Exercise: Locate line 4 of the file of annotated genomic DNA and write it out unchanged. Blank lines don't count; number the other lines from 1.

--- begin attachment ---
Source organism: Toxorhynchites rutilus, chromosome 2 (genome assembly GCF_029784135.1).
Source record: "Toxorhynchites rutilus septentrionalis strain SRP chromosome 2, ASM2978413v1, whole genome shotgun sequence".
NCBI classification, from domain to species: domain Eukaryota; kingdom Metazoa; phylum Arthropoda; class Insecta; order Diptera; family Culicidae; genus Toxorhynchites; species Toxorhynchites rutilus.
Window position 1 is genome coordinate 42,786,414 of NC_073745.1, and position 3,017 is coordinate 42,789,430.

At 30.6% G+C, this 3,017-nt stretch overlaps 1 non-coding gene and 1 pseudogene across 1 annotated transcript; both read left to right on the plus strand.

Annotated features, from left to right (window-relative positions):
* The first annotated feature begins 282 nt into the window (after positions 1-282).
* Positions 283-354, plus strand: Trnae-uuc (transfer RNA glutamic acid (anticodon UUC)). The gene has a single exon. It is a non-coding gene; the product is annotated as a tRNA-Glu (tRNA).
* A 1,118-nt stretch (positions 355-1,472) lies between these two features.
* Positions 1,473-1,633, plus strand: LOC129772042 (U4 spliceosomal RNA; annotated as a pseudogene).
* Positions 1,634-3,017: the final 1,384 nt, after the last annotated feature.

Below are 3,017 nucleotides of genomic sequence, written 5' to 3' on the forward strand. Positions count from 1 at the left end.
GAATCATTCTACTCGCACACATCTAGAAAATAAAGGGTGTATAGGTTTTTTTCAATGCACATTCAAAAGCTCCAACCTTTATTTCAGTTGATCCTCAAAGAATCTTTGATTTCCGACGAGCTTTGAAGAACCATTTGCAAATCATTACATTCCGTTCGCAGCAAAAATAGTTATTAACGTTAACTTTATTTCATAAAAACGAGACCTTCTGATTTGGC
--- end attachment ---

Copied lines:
Window position 1 is genome coordinate 42,786,414 of NC_073745.1, and position 3,017 is coordinate 42,789,430.